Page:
A professional manager may or may not make a good US president. Piloting a superpower through a four-year term is so complex and unpredictable that no one can be fully prepared for the job.
Apple's innovations made personal computers fun and easier to use. But it's unlikely the company's products have had the socially far-reaching effects of automobiles, light bulbs, and aircraft.
Captain Kirk never said "Beam me up, Scotty!" Ilsa Laszlow never said, "Play it again, Sam," and Sherlock Holmes never said, "Elementary, my dear Watson." But these misquotes remain firmly lodged in the public consciousness, even though they appear nowhere in the original works. The same is true for things "said" – that is, widely attributed to, but not actually said – by political figures. Sometimes a misquote is cooked up by opponents or parodists as a way of discrediting or mocking the figure. Sometimes a line is attributed to a widely admired person as a way of making it sound more authoritative, like when someone co-signs a loan. And sometimes it's just a mistake. Here are 10 of the most widely believed – but completely bogus – things ever "said" by political figures.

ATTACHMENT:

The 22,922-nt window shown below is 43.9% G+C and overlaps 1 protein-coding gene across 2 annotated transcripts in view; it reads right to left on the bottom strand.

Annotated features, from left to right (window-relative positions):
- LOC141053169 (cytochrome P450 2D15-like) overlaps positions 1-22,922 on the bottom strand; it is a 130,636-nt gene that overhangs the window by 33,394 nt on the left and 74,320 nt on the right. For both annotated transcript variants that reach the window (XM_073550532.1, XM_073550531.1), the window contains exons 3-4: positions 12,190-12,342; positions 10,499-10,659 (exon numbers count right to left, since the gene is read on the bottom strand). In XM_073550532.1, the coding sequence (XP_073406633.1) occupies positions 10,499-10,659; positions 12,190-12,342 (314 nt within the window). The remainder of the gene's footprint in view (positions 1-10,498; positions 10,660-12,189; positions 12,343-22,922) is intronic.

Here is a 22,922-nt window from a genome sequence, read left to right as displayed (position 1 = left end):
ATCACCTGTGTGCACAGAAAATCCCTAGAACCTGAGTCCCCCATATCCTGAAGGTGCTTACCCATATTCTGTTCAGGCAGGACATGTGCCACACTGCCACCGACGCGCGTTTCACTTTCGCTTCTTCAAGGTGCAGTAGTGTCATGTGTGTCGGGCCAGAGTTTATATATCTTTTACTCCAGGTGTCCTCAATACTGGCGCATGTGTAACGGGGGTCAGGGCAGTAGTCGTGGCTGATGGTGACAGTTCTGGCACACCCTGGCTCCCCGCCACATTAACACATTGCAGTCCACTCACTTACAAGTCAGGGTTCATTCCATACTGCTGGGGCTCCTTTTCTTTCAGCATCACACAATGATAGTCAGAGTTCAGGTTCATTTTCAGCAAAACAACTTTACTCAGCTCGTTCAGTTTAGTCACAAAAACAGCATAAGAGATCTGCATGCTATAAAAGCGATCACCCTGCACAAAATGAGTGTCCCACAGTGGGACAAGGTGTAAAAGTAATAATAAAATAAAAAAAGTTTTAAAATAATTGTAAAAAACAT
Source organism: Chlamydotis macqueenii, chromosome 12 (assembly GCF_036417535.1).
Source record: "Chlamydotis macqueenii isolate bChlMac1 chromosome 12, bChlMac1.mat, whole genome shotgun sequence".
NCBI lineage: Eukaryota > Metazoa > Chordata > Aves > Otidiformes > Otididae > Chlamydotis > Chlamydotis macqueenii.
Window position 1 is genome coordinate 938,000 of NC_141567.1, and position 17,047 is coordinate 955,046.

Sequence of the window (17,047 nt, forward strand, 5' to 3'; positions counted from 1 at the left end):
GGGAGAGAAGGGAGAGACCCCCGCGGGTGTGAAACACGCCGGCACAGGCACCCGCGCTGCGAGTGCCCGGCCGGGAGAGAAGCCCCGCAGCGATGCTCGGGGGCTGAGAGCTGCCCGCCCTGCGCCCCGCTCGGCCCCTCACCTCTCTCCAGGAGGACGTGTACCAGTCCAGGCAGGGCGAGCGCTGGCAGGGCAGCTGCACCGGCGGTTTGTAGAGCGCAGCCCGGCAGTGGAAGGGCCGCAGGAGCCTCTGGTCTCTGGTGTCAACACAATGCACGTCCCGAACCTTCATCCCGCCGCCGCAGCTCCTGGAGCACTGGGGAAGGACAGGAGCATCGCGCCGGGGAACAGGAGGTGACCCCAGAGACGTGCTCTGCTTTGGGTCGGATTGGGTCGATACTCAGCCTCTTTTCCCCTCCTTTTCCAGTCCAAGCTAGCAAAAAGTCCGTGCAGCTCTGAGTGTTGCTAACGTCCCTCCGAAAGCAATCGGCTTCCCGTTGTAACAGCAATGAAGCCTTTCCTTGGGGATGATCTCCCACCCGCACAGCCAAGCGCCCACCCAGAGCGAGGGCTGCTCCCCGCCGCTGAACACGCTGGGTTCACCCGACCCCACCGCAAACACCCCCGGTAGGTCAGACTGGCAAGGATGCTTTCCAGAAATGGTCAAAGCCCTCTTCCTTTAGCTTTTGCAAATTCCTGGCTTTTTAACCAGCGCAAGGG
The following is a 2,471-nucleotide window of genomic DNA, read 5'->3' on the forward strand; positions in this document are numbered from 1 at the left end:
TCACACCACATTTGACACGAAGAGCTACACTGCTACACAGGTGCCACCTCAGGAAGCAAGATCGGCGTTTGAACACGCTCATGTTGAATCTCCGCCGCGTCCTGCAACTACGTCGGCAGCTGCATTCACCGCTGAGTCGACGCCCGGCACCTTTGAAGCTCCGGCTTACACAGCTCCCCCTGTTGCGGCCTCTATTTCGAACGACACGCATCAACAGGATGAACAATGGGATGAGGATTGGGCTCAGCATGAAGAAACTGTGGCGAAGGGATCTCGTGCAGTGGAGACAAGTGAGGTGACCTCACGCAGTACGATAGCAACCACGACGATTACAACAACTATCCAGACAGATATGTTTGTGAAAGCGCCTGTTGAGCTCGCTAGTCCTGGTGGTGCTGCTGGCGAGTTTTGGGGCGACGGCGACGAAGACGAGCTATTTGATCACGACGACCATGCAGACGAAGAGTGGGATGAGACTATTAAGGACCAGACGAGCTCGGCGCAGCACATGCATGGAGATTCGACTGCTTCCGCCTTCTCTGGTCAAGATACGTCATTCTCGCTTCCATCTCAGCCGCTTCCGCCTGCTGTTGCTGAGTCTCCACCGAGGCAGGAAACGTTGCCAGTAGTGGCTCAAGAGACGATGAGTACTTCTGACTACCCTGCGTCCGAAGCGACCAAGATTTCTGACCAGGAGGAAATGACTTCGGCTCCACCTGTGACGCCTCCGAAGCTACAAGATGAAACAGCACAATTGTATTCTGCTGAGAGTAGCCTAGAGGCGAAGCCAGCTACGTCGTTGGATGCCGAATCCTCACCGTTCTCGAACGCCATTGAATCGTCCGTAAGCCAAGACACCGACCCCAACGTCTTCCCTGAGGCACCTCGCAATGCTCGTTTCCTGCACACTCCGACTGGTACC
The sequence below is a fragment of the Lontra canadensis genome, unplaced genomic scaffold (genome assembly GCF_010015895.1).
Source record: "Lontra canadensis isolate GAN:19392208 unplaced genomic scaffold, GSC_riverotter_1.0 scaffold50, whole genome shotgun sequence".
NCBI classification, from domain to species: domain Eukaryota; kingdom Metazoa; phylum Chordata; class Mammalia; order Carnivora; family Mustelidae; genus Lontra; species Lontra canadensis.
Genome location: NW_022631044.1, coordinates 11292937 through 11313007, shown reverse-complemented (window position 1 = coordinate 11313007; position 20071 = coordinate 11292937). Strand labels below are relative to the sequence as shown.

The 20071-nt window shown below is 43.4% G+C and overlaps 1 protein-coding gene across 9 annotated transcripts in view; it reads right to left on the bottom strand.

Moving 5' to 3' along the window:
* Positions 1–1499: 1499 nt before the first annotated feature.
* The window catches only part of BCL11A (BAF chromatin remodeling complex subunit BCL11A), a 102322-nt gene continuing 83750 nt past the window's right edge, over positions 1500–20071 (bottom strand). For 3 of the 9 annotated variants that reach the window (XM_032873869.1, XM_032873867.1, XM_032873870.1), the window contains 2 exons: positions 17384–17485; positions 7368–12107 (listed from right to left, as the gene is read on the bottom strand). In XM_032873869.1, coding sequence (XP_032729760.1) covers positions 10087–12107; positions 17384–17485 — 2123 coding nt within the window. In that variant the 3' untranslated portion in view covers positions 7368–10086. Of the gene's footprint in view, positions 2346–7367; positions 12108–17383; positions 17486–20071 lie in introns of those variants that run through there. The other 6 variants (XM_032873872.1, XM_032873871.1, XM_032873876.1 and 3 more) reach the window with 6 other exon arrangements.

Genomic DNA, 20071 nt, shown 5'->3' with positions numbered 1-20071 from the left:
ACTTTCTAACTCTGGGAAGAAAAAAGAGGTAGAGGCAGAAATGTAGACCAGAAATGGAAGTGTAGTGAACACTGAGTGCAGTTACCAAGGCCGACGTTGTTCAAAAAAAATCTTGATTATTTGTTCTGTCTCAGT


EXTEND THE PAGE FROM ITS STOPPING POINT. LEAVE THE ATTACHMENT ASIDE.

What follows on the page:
Space shuttle Endeavour crew members are big enough Star Trek fans to pose for a Trekkie poster, modeled after the 2009 J.J. Abrams Star Trek movie.
About 1,000 new daylilies are registered every year. It's obviously not easy to come up with names for all of them. You could have a garden growing 142 daylies with some variation of the name 'plum' or 314 with 'peach.'
After its final flight later this month, space shuttle Endeavour will move to Los Angeles, where students and space fans will get to 'actually stand next to' a real spacecraft.